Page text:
A Moment for Wellness - Hauslife

A Moment for Wellness

Ironically, I'm writing this post whilst feeling very, very ropey. The seasonal lurgy has got me, and I'm in full nose-streaming, watery-eyes and gravel-voice mode. 

Like many, I've found it hard to slow down and rest when feeling unwell. It's common to believe we don't have time to be sick, but taking time for self-care can actually speed up recovery and prevent future illnesses.

So, with that in mind, I wanted to highlight some products and strategies for self care and wellness.

Taking Time for Reflection

We are really pleased to now stock the fantastic wellness aids from The Positive Planner. Whether you are a newbie in the journalling stakes or well-versed in reflecting on your day and setting intentions, they have a number of products to help you take your wellbeing in hand. 

If you're just starting out, the OG Positive Planner is the one for you. If you're looking to increase your practice more, then the Wellbeing Journal will be a great help. For Students, there is one tailored to your studies, then for the really creative souls who might also have other wellbeing aids like journal prompts or gratitude cards, the Bullet Journal is filled with blank dotted pages for you to customise as you need. 

positive planner

Cocooning Yourself

Creating the right environment is essential for finding a sense of calm. For me, some of that is a bit of ritual - usually the lighting of a candle or putting on my ambient electric room diffuser. Scent can create a really powerful response from us, changing our mood. Lots of my friends swear by cleansing the air with smudge sticks - we have a range with a variety of ingredients to create different responses.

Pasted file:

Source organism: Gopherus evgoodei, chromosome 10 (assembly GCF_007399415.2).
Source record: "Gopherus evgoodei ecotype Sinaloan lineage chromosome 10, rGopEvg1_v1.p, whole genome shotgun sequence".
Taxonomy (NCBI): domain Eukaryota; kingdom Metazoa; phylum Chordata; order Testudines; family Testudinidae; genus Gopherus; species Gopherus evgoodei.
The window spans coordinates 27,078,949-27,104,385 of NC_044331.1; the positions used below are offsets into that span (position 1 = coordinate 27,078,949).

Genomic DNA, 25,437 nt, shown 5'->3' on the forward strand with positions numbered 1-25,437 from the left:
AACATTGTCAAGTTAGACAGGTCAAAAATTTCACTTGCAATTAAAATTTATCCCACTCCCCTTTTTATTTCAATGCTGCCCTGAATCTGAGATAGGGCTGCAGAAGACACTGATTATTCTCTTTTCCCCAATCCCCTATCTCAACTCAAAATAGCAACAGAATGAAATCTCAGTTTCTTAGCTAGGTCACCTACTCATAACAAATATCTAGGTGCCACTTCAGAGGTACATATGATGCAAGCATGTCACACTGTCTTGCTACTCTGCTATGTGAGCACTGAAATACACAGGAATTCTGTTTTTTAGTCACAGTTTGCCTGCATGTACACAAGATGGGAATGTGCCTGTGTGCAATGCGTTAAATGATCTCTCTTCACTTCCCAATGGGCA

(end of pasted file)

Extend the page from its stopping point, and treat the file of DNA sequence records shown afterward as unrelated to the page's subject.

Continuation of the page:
Another route to try is aromatherapy - we can change our state of being with the aid of essential oils. We've got a range of natural aromatherapy candles, reed diffusers and room sprays to aid with a range of mood-boosting. 

Box Breathing

If you've attended a yoga class, chances are you've tried this one - the Navy SEALs are trained to use this technique, and they aren't messing around when it comes to being exposed to high stress situations. Box breathing, so named because you can imagine the four stages as thought you're breathing around the edges of a box, regulates the autonomic nervous system. It is made up of two parts, namely, the sympathetic system, which stimulates bodily activity (fight or flight), and the parasympathetic system, which relaxes your body (rest and digest).

When you hold your breath, CO2 levels in your blood increase, which increases the cardioinhibitory response (lowering your heart rate).
This activates the parasympathetic nervous system, resulting in a calming and relaxing effect, or, to put it another way, breathe slowly and relieve stress.

How to box breathe:

  1. Breathe in for a count of four or five, filling your lungs
  2. Hold that breath for a count of four or five
  3. Exhale evenly for a count of four or five
  4. Hold your breath again for a count of four or five
  5. Repeat

You can increase the relaxation element of this by performing it in a laying down position, complete with a lavender-filled eye pillowLavender essential oil contains potent chemical components such as linalool, linalyl acetate and camphor that act as anxiety relievers and sedatives. These components interact with the brain and nervous system to reduce agitation, restlessness, and aggression

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